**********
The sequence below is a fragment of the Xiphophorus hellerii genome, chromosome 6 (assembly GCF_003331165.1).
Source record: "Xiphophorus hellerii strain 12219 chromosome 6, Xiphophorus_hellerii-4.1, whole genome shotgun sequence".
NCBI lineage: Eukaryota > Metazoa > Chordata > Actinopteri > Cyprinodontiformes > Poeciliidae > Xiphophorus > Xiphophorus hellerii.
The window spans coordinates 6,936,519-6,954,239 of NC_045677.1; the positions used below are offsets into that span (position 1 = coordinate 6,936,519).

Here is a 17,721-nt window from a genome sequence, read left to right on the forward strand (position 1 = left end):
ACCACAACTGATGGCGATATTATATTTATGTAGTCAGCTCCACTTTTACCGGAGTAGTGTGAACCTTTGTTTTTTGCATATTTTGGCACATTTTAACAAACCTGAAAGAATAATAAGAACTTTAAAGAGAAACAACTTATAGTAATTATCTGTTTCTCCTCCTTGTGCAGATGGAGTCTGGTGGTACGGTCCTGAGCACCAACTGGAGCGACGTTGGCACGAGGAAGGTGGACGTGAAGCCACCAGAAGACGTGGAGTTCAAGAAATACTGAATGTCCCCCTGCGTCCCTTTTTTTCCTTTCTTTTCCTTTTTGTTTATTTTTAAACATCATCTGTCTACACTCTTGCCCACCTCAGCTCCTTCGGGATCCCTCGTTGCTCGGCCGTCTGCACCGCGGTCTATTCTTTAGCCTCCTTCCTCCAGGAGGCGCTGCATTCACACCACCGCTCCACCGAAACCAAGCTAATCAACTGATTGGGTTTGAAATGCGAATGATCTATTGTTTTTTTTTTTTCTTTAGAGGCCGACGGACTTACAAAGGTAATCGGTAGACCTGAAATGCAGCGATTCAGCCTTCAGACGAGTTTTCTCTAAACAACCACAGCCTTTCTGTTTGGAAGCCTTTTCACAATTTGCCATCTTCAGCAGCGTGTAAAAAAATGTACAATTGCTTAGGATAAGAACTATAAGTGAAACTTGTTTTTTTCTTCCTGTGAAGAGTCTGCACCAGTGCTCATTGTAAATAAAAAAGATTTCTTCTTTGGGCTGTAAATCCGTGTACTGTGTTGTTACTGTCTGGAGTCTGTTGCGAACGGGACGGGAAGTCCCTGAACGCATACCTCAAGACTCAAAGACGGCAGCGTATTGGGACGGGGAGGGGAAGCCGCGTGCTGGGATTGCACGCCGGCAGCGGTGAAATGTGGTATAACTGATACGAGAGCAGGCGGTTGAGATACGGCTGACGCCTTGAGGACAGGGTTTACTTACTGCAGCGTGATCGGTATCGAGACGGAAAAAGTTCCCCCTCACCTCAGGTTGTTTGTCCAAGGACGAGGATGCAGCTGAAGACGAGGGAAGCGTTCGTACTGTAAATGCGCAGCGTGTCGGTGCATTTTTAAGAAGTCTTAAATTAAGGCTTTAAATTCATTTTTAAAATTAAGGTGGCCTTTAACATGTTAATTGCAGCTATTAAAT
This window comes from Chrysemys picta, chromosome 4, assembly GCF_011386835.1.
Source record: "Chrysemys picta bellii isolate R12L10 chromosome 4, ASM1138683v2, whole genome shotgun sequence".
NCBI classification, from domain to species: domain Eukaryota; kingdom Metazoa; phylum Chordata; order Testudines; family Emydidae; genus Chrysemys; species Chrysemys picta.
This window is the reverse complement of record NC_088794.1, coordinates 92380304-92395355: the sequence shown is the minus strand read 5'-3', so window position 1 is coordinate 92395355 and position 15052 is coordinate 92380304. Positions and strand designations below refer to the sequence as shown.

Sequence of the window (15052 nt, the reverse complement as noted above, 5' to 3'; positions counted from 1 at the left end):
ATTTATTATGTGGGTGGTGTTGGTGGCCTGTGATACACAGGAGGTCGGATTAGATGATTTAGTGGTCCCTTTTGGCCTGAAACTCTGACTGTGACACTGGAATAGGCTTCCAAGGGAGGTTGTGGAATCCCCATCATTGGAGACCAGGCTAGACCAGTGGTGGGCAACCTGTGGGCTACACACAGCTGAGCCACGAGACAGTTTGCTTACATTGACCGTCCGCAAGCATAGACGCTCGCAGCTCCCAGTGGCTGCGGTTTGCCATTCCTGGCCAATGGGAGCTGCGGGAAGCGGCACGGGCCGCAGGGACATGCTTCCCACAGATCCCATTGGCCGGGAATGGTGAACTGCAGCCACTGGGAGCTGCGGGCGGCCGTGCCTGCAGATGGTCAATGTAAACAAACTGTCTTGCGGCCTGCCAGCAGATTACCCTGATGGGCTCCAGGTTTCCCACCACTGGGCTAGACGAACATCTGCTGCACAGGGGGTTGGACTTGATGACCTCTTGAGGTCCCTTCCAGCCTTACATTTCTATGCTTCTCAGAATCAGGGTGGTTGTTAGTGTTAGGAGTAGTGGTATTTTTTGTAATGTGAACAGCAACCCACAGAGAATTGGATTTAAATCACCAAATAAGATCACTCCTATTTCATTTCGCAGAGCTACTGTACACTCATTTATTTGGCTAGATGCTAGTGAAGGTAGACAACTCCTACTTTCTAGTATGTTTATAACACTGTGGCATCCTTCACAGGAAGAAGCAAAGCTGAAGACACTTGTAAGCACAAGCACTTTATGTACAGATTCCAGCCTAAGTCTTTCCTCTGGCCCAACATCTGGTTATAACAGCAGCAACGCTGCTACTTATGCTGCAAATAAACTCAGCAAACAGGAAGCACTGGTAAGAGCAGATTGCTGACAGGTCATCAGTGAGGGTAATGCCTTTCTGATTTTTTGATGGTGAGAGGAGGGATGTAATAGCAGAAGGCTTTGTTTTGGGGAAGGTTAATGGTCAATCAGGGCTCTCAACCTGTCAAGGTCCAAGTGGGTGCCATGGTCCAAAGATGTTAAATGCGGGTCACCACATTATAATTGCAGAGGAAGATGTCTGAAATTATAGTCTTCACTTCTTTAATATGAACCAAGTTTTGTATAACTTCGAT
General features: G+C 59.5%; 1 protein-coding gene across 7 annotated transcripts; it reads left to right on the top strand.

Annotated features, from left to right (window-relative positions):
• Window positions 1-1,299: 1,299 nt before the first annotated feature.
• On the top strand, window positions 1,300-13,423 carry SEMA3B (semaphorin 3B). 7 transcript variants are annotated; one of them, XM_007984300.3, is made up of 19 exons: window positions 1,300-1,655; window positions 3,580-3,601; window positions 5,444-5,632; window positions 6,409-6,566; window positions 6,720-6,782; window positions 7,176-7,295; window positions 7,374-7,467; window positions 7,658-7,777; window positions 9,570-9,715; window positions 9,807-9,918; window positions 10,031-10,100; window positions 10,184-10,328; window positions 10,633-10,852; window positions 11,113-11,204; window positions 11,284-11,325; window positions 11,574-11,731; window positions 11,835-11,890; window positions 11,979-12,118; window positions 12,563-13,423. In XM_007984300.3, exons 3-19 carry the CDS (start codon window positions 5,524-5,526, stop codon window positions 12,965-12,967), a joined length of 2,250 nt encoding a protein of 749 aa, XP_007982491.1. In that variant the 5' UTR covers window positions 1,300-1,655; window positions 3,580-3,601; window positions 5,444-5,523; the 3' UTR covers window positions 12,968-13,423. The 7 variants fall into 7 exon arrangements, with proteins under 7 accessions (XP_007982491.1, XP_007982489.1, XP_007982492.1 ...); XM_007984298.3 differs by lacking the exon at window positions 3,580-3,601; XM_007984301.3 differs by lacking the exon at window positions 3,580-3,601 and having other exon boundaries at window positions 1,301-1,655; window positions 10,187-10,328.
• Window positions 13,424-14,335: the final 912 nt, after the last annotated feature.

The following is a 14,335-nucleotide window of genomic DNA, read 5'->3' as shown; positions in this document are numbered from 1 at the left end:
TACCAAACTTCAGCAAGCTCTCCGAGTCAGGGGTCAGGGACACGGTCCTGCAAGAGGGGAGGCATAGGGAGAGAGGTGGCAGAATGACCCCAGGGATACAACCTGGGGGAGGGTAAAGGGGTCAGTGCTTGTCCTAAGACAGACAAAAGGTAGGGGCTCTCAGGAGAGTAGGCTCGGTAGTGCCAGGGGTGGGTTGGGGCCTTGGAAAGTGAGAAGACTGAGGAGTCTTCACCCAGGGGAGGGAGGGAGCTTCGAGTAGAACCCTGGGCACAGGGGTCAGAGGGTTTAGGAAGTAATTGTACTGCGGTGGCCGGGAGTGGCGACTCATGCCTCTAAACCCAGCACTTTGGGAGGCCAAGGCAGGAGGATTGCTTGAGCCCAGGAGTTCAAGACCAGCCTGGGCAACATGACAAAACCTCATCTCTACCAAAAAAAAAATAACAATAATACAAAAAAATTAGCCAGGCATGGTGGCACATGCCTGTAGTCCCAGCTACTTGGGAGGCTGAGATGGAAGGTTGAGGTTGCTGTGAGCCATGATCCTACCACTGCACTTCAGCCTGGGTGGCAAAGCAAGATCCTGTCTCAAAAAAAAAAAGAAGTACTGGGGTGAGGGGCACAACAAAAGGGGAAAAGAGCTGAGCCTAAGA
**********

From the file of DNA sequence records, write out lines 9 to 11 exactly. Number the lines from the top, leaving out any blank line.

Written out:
NCBI classification, from domain to species: domain Eukaryota; kingdom Metazoa; phylum Chordata; order Testudines; family Emydidae; genus Chrysemys; species Chrysemys picta.
This window is the reverse complement of record NC_088794.1, coordinates 92380304-92395355: the sequence shown is the minus strand read 5'-3', so window position 1 is coordinate 92395355 and position 15052 is coordinate 92380304. Positions and strand designations below refer to the sequence as shown.

Sequence of the window (15052 nt, the reverse complement as noted above, 5' to 3'; positions counted from 1 at the left end):